So check out the rest of the Exodus goods and if you're down with burning some lead, DIYCable stocks the raw parts for building your own Hypex amp. Hell, stick your home brew Hypex amp in a platinum and calf skin chassis and sell it for $100 a watt. As they say, what's good for the goose is good for the gander.
Boulder 800 Series
Boulder has released the new 810 preamplifer ($6900) and the 850 mono amps ($10,000/pair). The new 800 series is Boulder's "entry" level product line. Yeah, entry level like a Ferrari 430 is entry level. Boulder is known for their very expensive amps honed out of massive slabs of aluminum mined from the aluminum quarries in Boulder, Colorado. Check out their web site for their titanic 1000 and 2000 series products.
The 850 amps put out 200 watts of solid state power. It's said to have microprocessor control to prevent clipping and subsequent thermal disasters. Boulder's amps have all analog power supply and output section which, in their product lit, Boulder goes to great lengths to differentiate from the flavor-of-the-month switching class-D amp modules. In the future, the 800 line will expand to include HT, players and other entry level products.
HE2006: Studio Electric
What do you think they look like? Everyone who came into the room offered an opinion. Diving helmet, Buck Rogers helmet, Teutonic war helmet and, last but not least, hood ornament. We've covered these Type One speakers from Studio Electric before, and here they are with the full package of equipment, from helmet speakers and the subs they're sitting on to the amps and preamps providing retro power.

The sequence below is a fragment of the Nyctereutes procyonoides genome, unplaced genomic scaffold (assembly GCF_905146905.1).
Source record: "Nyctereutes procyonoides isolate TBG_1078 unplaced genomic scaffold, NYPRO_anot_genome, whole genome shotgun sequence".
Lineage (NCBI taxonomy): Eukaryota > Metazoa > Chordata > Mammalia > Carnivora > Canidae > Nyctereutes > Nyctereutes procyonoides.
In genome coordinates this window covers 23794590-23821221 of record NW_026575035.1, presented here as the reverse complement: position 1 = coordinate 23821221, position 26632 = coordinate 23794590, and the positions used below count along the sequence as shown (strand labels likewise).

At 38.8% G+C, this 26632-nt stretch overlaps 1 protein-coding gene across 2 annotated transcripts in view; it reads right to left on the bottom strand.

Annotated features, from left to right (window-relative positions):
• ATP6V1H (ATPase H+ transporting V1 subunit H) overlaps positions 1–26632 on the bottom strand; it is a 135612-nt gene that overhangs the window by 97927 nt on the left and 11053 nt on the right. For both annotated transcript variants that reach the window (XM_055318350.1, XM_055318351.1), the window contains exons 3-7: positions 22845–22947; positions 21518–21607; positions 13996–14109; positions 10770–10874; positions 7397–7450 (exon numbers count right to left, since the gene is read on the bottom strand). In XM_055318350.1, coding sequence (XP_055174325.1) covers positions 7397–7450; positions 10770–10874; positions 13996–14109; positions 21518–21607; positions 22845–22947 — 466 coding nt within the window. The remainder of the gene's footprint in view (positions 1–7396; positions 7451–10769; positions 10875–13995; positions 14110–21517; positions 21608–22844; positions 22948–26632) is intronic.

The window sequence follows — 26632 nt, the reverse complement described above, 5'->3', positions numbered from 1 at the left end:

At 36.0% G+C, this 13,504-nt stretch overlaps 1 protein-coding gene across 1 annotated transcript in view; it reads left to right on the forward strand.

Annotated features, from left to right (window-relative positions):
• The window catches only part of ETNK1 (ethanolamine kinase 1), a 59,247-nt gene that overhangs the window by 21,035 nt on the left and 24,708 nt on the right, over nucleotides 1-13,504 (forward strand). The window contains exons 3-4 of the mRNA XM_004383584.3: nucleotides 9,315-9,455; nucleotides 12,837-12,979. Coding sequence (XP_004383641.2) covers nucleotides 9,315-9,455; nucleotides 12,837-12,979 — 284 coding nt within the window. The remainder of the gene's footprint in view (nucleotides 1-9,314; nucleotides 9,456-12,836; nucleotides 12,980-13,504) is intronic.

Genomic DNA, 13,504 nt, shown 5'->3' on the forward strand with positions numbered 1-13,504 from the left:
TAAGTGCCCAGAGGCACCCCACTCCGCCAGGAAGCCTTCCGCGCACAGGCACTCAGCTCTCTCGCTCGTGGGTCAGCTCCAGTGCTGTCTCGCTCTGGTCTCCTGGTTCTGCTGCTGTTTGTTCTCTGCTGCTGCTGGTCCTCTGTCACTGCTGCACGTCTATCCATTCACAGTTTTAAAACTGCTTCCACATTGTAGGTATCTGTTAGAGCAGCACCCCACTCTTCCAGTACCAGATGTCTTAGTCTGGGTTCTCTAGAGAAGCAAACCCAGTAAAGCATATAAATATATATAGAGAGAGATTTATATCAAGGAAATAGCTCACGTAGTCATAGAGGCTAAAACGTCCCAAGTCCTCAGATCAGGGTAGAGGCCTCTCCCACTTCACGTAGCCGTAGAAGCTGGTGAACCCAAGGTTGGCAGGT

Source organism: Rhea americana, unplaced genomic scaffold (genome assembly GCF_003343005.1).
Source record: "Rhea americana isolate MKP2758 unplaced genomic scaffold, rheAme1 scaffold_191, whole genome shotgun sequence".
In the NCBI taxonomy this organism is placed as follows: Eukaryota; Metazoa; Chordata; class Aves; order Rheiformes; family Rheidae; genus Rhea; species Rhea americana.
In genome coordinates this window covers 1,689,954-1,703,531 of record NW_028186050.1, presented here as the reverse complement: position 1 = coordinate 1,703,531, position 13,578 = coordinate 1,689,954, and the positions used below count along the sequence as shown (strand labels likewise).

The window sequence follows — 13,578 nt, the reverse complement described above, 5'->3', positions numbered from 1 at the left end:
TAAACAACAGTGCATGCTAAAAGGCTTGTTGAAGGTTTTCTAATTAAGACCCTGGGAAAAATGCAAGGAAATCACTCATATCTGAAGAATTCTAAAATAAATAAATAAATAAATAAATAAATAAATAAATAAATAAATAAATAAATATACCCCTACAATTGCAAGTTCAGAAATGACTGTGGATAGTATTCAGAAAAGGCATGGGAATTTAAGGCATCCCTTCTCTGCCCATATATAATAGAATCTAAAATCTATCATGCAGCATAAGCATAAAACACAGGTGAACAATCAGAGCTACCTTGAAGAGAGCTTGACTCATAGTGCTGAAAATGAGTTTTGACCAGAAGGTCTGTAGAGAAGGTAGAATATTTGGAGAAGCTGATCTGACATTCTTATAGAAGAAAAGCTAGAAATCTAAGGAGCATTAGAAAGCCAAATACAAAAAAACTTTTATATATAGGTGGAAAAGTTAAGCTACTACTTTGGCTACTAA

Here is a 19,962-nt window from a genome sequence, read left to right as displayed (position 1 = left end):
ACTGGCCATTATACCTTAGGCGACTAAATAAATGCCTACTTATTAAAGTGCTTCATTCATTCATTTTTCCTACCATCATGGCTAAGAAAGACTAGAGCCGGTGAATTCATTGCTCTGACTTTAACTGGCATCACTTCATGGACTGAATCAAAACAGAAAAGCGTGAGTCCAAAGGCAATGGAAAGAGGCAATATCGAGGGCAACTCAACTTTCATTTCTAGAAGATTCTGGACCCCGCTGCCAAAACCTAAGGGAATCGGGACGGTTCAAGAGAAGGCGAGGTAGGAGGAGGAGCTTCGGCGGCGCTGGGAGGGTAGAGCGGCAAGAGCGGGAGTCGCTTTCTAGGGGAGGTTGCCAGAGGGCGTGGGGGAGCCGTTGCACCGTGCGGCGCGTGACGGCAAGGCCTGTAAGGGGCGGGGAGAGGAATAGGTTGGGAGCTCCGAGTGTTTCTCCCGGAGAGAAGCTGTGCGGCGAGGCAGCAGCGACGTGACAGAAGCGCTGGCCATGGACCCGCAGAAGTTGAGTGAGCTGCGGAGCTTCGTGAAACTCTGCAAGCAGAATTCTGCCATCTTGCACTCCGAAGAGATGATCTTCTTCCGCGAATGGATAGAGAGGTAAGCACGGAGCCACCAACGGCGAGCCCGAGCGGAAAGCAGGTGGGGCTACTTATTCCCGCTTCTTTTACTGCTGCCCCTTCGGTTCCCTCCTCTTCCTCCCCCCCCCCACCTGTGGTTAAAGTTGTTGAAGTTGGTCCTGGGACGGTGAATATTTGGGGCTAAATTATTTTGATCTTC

Price for the Type One speaker (just the shiny part) is $8500 a pair. Add $4000 if is you want the external subs/stands as well. That amp in the middle is the Electrodyne putting out 275 watts of hybrid power, using solid state for the juice and classic NOS tubes for the gain stage. Price is $6950. Also, those big blackboards their "flat panel" speakers (to the sides of the helmets) using traditional drivers in a pancake cabinet. No prices yet, but said to be tailored for 2.0 home theater listening. Very cool stuff. Check 'em out.
Opera's Wild Stylings
Opera of China [US importer] is on a roll with their Consonance series of stylish products, getting rave reviews of their Droplet CD and wax players (pic below). However, the new Droplet Amp 5.0 priced at $9,990 reminds me of a modern baby stroller from Ikea. I'm big on style to help get neophytes beyond the typical big black boxes, but I look at the Droplet and foresee a horrific event where a little girl thinks she's going to roll dolly around the living room and ends up soldering her hands to mesh covering the six tubes.